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The coaxial cables
this page you will find some informations about some coaxial cables which may be usefull for you. Generalities Properties of dielectricals used in coaxial cables Properties of some coaxial cables Links to some coaxial manufacturers Generalities
Velocity of Propagation When an electromagnetic wave travels in a medium other than air or vacuum, the velocity for the wave is reduced by a factor of the square root of the dielectric constant      of the media. The velocity (v) of the propagation of a signal is given by the formula :  Where c is the speed of light, 3 x 108 m/sec or 1.18 x 1010 in/sec, and is the dielectric constant of the medium. The wavelength of a signal is given by the formula: Attenuation
A wave loses energy (attenuates) in several ways: 1. The resistance of the inner and outer conductors is small but can be significant over long lengths and will produce some heat. 2. The dielectric may cause loss; it's resistance is high but not infinite, and some energy is lost. 3. Electromagnetic energy radiates at high frequencies; significant energy losses are caused by radiation of electromagnetic energy (the cable acts like an antenna). 4. Energy is reflected due to impedance mismatches or impedance discontinuities. The combination of these four types of losses are referred to as the insertion loss of a transmission line system.
Characteristic Impedance
A parameter which defines the behavior of a cable, connector, or any propagating system. The characteristic impedance Zo of a lossless cable is related to the inductance per unit length, L, and the capacitance per unit length, C, as follows: The equivalent circuit of a transmission line is shown in Figure 4. R represents the conductor resistance for a unit length. For a coaxial cable the characteristic impedance is given by:
Figure 4   where "D" is the inner diameter of the outer conductor and "d" is the outer diameter of the inner conductor, respectively. Similar equations apply for other geometries such as two parallel wires. As can be observed from this equation, the impedance is a function of the diameters. Generally the conductor diameter can be very accurately controlled, but the dielectric diameter can vary based on the accuracy of the process. If the impedance changes are a consistent spacing of one 1/4 wavelength, this can cause signifigant signal loss.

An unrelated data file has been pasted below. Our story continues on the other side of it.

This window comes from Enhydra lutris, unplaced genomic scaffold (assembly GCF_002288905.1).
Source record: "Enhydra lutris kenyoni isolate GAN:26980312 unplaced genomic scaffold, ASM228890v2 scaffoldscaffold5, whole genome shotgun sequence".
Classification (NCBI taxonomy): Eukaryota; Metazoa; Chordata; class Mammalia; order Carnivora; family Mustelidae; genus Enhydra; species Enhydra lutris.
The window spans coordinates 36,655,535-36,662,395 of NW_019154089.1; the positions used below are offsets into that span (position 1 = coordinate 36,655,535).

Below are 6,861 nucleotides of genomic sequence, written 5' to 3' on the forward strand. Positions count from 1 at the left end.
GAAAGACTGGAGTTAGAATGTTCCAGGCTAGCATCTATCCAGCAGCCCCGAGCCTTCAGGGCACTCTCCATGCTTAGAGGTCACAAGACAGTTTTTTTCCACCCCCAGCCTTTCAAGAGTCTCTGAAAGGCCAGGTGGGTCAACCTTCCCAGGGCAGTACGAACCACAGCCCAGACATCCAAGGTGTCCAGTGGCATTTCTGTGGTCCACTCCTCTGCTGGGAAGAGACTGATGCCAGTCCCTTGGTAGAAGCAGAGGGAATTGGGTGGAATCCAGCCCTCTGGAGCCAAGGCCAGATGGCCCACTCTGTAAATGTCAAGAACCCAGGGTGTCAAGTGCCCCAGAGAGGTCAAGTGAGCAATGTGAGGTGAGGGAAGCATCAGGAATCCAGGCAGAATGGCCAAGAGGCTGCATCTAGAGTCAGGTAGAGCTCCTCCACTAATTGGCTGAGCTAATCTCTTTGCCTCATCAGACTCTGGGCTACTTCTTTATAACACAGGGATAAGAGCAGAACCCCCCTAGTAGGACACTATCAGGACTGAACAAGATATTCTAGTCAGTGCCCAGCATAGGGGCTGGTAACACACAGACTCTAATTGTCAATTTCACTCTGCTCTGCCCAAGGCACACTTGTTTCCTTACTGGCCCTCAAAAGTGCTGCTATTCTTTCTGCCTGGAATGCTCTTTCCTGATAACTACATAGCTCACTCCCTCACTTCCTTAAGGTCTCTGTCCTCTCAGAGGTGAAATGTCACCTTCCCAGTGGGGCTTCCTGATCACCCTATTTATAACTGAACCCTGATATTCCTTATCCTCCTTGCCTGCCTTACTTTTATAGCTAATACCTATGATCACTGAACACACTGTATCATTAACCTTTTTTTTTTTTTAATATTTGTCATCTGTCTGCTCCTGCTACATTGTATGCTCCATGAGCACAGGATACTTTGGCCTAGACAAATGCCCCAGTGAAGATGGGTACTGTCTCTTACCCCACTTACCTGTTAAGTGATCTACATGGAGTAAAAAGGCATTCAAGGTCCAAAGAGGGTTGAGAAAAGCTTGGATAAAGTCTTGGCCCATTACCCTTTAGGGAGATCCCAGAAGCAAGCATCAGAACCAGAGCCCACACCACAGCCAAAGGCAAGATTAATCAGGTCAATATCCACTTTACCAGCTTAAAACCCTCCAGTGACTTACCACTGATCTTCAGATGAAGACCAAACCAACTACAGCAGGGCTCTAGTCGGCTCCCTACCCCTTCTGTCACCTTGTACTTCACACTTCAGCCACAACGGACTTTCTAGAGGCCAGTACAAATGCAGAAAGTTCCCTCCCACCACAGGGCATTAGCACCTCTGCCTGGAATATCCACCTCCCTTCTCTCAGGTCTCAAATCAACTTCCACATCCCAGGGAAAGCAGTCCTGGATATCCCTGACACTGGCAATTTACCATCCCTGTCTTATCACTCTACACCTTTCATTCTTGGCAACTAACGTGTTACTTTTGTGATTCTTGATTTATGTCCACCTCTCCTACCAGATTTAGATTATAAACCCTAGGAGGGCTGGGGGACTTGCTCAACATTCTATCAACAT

Reflections
When the characteristic impedance changes in a transmission line system, part of an incident wave is reflected. The reflection coefficient can be calculated as: Where Vi and Zo are the incident voltage and impedance of the first media. VR and ZR represent the reflected voltage and impedance of the media that caused the reflection. The decibel loss due to reflection is given by:  VSWR
The traditional way to determine the reflection coefficient is to measure the standing wave caused by the superposition of the incident wave and the reflected wave. Traditionally the voltage is measured at a series of points using a slotted line. The ratio of the maximum divided by the minimum is the Voltage Standing Wave Ratio (VSWR). The VSWR is infinite for total reflections because the minimum voltage is zero. If no reflection occurs the VSWR is 1.0. VSWR and reflection coefficient are related as follows: Present instrumentation measures the return loss. Figure 5 represents the relationship between VSWR and its equivalent in return loss (expressed in dB).
If there is a series of impedance changes, each one will cause a reflection. The total reflection is the vector addition of each of the individual coefficients accounting for the distance between discontinuities. Even though the calculations are difficult, a total VSWR can still be measured. Properties of different dielectrics
Multiple Reflections Properties of some coaxial cables DH1RK
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